aftertax yield

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Aftertax Yield

An investment's rate of return after subtracting all applicable taxes, expressed as a percentage. Most analysts prefer to look at afterax yield instead of pretax yield when weighting investment decisions. Mutual funds are required to disclose their aftertax yields to provide the most accurate picture possible. See also: Current yield.

aftertax yield

The rate of return on an investment after taxes have been calculated and subtracted. Aftertax yield, as opposed to pretax yield, is generally a preferred basis for comparing investment alternatives.
Case Study Utilizing aftertax rather than pretax yield to evaluate investments is a universal rule that applies to stocks, bonds, real estate, and mutual funds. In 2001 the Securities and Exchange Commission adopted a rule requiring that mutual funds disclose in their prospectuses aftertax returns based on stipulated formulas. The SEC order also required certain funds to include standardized aftertax yields in advertisements and other sales materials. The order was prompted by the belief that many investors lack a clear understanding of the impact of taxes on their mutual fund investments. Mutual funds regularly tooted their horns regarding their pretax returns, but SEC studies indicated substantial differences existed in the extent to which these returns were taxed. The tax consequences of distributions are especially puzzling to many mutual fund shareholders who are taxed on distributions based on realized gains from which they frequently did not benefit. To provide investors with more accurate information, the SEC requires that mutual funds present aftertax returns in two ways: on fund distributions only, which would apply to investors who continued to hold their mutual fund shares, and on fund distributions and a redemption of fund shares, which would apply to investors who liquidated their mutual fund shares. In each case aftertax returns are presented as if the shareholder is in the highest applicable federal income tax rate. Pretax and aftertax returns are presented using a standard format.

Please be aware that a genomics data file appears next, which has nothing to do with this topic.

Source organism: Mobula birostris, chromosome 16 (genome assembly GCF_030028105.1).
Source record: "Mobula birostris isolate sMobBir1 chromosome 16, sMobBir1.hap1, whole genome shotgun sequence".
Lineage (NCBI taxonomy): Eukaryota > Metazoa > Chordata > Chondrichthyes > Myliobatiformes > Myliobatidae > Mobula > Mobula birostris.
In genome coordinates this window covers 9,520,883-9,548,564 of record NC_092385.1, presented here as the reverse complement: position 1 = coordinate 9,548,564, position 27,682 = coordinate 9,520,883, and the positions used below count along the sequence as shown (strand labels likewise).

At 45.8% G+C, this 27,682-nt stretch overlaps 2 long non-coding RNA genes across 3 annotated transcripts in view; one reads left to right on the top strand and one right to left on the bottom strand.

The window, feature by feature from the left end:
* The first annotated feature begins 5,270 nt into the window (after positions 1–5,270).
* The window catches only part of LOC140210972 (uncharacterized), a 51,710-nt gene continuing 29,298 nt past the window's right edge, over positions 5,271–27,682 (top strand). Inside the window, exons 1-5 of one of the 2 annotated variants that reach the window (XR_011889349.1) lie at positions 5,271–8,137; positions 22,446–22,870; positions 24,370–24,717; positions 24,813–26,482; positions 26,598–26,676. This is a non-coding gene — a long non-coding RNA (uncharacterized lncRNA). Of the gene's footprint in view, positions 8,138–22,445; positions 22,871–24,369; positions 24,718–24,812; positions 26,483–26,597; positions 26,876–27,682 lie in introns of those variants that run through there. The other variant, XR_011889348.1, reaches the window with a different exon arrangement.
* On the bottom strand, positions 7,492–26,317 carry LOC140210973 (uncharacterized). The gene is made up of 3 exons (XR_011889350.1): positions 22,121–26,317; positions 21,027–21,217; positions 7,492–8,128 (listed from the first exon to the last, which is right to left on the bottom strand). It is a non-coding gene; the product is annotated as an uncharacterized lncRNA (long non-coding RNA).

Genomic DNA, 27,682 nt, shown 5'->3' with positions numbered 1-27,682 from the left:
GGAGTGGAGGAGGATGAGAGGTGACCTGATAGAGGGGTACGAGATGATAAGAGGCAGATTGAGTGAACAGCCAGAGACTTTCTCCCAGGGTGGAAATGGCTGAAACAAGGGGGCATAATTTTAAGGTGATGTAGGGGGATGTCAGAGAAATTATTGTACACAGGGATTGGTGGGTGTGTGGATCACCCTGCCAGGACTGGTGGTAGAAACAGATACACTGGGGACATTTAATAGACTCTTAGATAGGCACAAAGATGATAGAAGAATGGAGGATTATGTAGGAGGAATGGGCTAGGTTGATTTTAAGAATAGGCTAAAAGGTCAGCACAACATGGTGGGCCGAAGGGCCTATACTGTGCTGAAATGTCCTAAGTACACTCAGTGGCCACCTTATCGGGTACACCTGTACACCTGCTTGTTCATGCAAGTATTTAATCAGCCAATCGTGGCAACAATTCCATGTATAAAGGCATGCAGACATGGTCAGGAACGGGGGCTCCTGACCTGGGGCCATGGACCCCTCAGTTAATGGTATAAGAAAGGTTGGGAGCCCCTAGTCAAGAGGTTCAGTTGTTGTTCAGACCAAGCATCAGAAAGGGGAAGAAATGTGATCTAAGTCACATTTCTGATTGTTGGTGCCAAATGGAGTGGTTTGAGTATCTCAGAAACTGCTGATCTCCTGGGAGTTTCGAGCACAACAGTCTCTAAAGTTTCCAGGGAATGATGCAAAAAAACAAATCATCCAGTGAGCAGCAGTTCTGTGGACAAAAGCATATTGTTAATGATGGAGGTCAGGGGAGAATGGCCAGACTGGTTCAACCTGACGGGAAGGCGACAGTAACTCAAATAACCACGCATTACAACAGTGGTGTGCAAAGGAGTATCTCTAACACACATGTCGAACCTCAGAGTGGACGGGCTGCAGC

References in periodicals archive ?
While we are unlikely to see significant capital appreciation from municipal bonds, their after-tax yields are attractive and munis remain a solid source of income.
In light of that, investors should: (1) review their portfolios for long-term capital gains that are best realized before tax rates go up; (2) recalculate after-tax yields on corporate and municipal bonds and restructure their portfolios accordingly; (3) reconsider investment strategies, such as Master Limited Partnerships, that postpone the realization of ordinary income.
The new IRS rule undermines that decades-long policy by, in effect, lowering the after-tax yields affected depositors can expect to earn from U.
An investment in tax-exempt bonds will lose appeal as the after-tax yields on taxable investments increase.
Investment in tax exempt bonds will be much less attractive as after-tax yields on taxable investments increase.
Hein and Mercer also show empirically that, consistent with their argument, a sizable proportion of outstanding TIPS have higher expected after-tax yields than their conventional Treasury counterparts.
Bolton says that investors who hold bonds in a taxable account have "no choice" but to hold municipal issues because their tax-exempt yields can be higher than the after-tax yields from taxable bonds.
We look to the capital markets, especially the tax-exempt bond market, for a portfolio which might, after adjusting for all risk, produce higher after-tax yields and thus have a true tax advantage over a portfolio of Treasury securities.
This tax-exempt investment strategy targets after-tax yields of 4.
This allows investors to earn attractive after-tax yields because the qualifying dividend income is taxed at the same rate as long-term capital gains.
In addition, investor corporations subject to the AMT may want to consider divesting these public utility preferred shares in favor of investing in securities that produce higher after-tax yields.
Municipal and real estate investment trust (REIT) closed-end funds have enjoyed increased popularity because of their ability to generate relatively high after-tax yields and predictable cash flows, respectively.